A = 0, B = 0, C = 0, D in 0..1, E = 2, F in 4..5, X = 2, Y = 4, G = 6
$$I.e., we must devote more resources to task B$$
All tasks but F and D are critical now

Sometimes, fd_min/2 not enough to provide best solution (pending constraints):
pn3(A,B,C,D,E,F,G,X,Y),
labeling([ff, minimize(G)], [A,B,C,D,E,F,G,X,Y]).

## The N-Queens Problem Using Finite Domains (in SICStus Prolog)

• By far, the fastest implementation
queens(N, Qs, Type) :-
constrain_values(N, N, Qs),
all_different(Qs),  % built-in constraint
labeling(Type,Qs).

constrain_values(0, _N, []).
constrain_values(N, Range, [X|Xs]) :-
N > 0, N1 is N - 1, X in 1 .. Range,
constrain_values(N1, Range, Xs), no_attack(Xs, X, 1).

no_attack([], _Queen, _Nb).
no_attack([Y|Ys], Queen, Nb) :-
Queen #\= Y + Nb, Queen #\= Y - Nb, Nb1 is Nb + 1,
no_attack(Ys, Queen, Nb1).


• Query. Type is the type of search desired.
?- queens(20, Q, [ff]).
Q = [1,3,5,14,17,4,16,7,12,18,15,19,6,10,20,11,8,2,13,9] ?


## CLP() (a.k.a. Logic Programming)

• Equations over Finite Trees
• Check that two trees are isomorphic (same elements in each level)

iso(Tree, Tree).
iso(t(R, I1, D1), t(R, I2, D2)) :-
iso(I1, D2),
iso(D1, I2).

?- iso(t(a, b, t(X, Y, Z)), t(a, t(u, v, W), L)).
L=b, X=u, Y=v, Z=W ? ;
L=b, X=u, Y=W, Z=v ? ;
L=b, W=t(_C,_B,_A), X=u, Y=t(_C,_A,_B), Z=v ? ;
L=b, W=t(_E,t(_D,_C,_B),_A), X=u, Y=t(_E,_A,t(_D,_B,_C)), Z=v ?


## CLP()

• Equations over finite strings
• Primitive constraints: concatenation (.), string length (::)
• Find strings meeting some property:
?- "123".z = z."231", z::0.       ?- "123".z = z."231", z::3.
no                                no

?- "123".z = z."231", z::1.       ?- "123".z = z."231", z::4.
z = "1"                           z = "1231"

?- "123".z = z."231", z::2.
no

• These constraint solvers are very complex
• Often incomplete algorithms are used

## CLP(())

• Word equations plus arithmetic over (rational numbers)
• Prove that the sequence has a period of length 9 (for any starting )

• Strategy: describe the sequence, try to find a subsequence such that the period condition is violated

• Sequence description (syntax is Prolog III slightly modified):
seq(<Y, X>).                          abs(Y, Y) :- Y >= 0.
seq(<Y1 - X, Y, X>.U) :-              abs(Y, -Y) :- Y < 0.
seq(<Y, X>.U)
abs(Y, Y1).

• Query: Is there any 11-element sequence such that the 2-tuple initial seed is different from the 2-tuple final subsequence (the seed of the rest of the sequence)?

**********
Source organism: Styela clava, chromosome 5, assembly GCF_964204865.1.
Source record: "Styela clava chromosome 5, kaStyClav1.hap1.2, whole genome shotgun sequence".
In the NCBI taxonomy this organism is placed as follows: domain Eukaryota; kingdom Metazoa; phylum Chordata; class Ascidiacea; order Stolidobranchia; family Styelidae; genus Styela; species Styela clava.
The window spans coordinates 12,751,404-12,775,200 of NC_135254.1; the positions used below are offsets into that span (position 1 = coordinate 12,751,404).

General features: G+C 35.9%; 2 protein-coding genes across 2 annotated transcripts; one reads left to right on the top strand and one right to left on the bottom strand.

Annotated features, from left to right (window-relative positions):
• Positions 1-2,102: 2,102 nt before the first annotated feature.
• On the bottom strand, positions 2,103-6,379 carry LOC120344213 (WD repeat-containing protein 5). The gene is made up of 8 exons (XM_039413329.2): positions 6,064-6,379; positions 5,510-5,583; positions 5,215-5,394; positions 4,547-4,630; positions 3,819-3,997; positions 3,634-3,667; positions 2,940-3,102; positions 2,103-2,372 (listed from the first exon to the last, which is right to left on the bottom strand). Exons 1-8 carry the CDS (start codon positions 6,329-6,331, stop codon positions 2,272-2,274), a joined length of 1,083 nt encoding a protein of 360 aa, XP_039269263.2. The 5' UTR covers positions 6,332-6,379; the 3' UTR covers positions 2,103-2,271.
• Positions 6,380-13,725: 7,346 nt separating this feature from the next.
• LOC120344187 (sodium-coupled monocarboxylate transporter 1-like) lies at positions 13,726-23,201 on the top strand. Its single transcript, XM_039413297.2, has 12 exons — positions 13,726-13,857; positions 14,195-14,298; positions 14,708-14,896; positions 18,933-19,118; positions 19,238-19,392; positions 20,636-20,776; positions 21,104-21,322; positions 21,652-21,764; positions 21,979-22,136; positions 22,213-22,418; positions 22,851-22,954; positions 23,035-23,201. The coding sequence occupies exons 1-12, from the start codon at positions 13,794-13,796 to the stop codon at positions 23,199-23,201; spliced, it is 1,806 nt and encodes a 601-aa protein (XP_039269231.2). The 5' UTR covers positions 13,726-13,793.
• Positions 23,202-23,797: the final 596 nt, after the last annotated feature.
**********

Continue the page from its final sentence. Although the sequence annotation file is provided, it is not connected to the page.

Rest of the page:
?- seq(U.V.W), U::2, V::7, W::2, U#W.
fail


## Summarizing

• In general:
• Data structures (Herbrand terms) for free
• Each logical variable may have constraints associated with it (and with other variables)

• Problem modeling :
• Rules represent the problem at a high level
• Program structure, modularity
• Recursion used to set up constraints
• Constraints encode problem conditions
• Solutions also expressed as constraints

• Combinatorial search problems:
• CLP languages provide backtracking: enumeration is easy
• Constraints keep the search space manageable

• Tackling a problem:
• Keep an open mind: often new approaches possible

## Complex Constraints

• Some complex constraints allow expressing simpler constraints
• May be operationally treated as passive constraints
• E.g.: cardinality operator meaning that the number of true constraints lies between and (which can be variables themselves)
• If , all constraints must hold
• If , one and only one constraint must be true
• Constraining , we force the conjunction of the negations to be true
• Constraining , the disjunction of the constraints is specified
• Disjunctive constructive constraint:
• If properly handled, avoids search and backtracking
• E.g.:

## Other Primitives

• CLP() systems usually provide additional primitives

• E.g.:
• enum(X) enumerates X inside its current domain
• maximize(X) (c.f. minimize(X)) works out maximum (minimum value) for X under the active constraints
• delay Goal until Condition specifies when the variables are instantiated enough so that Goal can be effectively executed
• Its use needs deep knowledge of the constraint system
• Also widely available in Prolog systems
• Not really a constraint: control primitive

## Implementation Issues: Satisfiability

• Algorithms must be incremental in order to be practical
• Incrementality refers to the performance of the algorithm